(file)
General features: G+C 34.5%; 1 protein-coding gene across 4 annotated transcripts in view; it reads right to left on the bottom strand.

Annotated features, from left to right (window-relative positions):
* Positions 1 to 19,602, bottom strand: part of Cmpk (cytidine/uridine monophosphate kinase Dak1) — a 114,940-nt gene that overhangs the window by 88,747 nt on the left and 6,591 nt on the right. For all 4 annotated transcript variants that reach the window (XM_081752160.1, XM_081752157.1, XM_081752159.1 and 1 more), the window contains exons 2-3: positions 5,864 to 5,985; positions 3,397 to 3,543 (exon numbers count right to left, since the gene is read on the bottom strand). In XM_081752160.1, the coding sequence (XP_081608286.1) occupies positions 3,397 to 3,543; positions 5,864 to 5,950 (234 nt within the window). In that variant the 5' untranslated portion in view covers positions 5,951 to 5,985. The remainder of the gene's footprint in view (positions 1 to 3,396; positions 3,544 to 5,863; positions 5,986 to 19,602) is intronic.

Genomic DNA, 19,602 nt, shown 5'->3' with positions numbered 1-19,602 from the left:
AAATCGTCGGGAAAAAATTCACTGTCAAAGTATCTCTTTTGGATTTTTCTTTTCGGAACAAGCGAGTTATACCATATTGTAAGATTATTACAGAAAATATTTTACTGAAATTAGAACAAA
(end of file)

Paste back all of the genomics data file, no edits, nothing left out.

General features: G+C 34.5%; 1 protein-coding gene across 4 annotated transcripts in view; it reads right to left on the bottom strand.

Annotated features, from left to right (window-relative positions):
* Positions 1 to 19,602, bottom strand: part of Cmpk (cytidine/uridine monophosphate kinase Dak1) — a 114,940-nt gene that overhangs the window by 88,747 nt on the left and 6,591 nt on the right. For all 4 annotated transcript variants that reach the window (XM_081752160.1, XM_081752157.1, XM_081752159.1 and 1 more), the window contains exons 2-3: positions 5,864 to 5,985; positions 3,397 to 3,543 (exon numbers count right to left, since the gene is read on the bottom strand). In XM_081752160.1, the coding sequence (XP_081608286.1) occupies positions 3,397 to 3,543; positions 5,864 to 5,950 (234 nt within the window). In that variant the 5' untranslated portion in view covers positions 5,951 to 5,985. The remainder of the gene's footprint in view (positions 1 to 3,396; positions 3,544 to 5,863; positions 5,986 to 19,602) is intronic.

Genomic DNA, 19,602 nt, shown 5'->3' with positions numbered 1-19,602 from the left:
AAATCGTCGGGAAAAAATTCACTGTCAAAGTATCTCTTTTGGATTTTTCTTTTCGGAACAAGCGAGTTATACCATATTGTAAGATTATTACAGAAAATATTTTACTGAAATTAGAACAAA